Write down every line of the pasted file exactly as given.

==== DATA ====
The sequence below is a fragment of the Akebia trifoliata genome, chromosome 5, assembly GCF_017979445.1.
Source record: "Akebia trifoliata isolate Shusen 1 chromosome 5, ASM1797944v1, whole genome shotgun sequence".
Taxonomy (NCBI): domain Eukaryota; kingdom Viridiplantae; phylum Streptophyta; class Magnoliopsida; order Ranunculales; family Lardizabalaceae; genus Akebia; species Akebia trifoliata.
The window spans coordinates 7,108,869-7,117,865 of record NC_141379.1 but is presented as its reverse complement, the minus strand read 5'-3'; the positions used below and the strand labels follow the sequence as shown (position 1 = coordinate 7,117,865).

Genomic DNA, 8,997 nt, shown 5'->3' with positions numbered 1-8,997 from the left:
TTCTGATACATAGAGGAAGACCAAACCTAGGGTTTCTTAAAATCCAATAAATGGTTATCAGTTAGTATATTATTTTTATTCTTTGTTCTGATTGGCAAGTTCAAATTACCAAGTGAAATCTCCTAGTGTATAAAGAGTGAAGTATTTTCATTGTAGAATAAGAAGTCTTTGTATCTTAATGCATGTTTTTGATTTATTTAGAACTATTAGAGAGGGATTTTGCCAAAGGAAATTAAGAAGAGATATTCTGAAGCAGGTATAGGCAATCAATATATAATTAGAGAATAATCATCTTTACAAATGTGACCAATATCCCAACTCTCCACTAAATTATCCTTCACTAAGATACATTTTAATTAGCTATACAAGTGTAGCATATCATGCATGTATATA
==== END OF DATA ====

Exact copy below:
The sequence below is a fragment of the Akebia trifoliata genome, chromosome 5, assembly GCF_017979445.1.
Source record: "Akebia trifoliata isolate Shusen 1 chromosome 5, ASM1797944v1, whole genome shotgun sequence".
Taxonomy (NCBI): domain Eukaryota; kingdom Viridiplantae; phylum Streptophyta; class Magnoliopsida; order Ranunculales; family Lardizabalaceae; genus Akebia; species Akebia trifoliata.
The window spans coordinates 7,108,869-7,117,865 of record NC_141379.1 but is presented as its reverse complement, the minus strand read 5'-3'; the positions used below and the strand labels follow the sequence as shown (position 1 = coordinate 7,117,865).

Genomic DNA, 8,997 nt, shown 5'->3' with positions numbered 1-8,997 from the left:
TTCTGATACATAGAGGAAGACCAAACCTAGGGTTTCTTAAAATCCAATAAATGGTTATCAGTTAGTATATTATTTTTATTCTTTGTTCTGATTGGCAAGTTCAAATTACCAAGTGAAATCTCCTAGTGTATAAAGAGTGAAGTATTTTCATTGTAGAATAAGAAGTCTTTGTATCTTAATGCATGTTTTTGATTTATTTAGAACTATTAGAGAGGGATTTTGCCAAAGGAAATTAAGAAGAGATATTCTGAAGCAGGTATAGGCAATCAATATATAATTAGAGAATAATCATCTTTACAAATGTGACCAATATCCCAACTCTCCACTAAATTATCCTTCACTAAGATACATTTTAATTAGCTATACAAGTGTAGCATATCATGCATGTATATA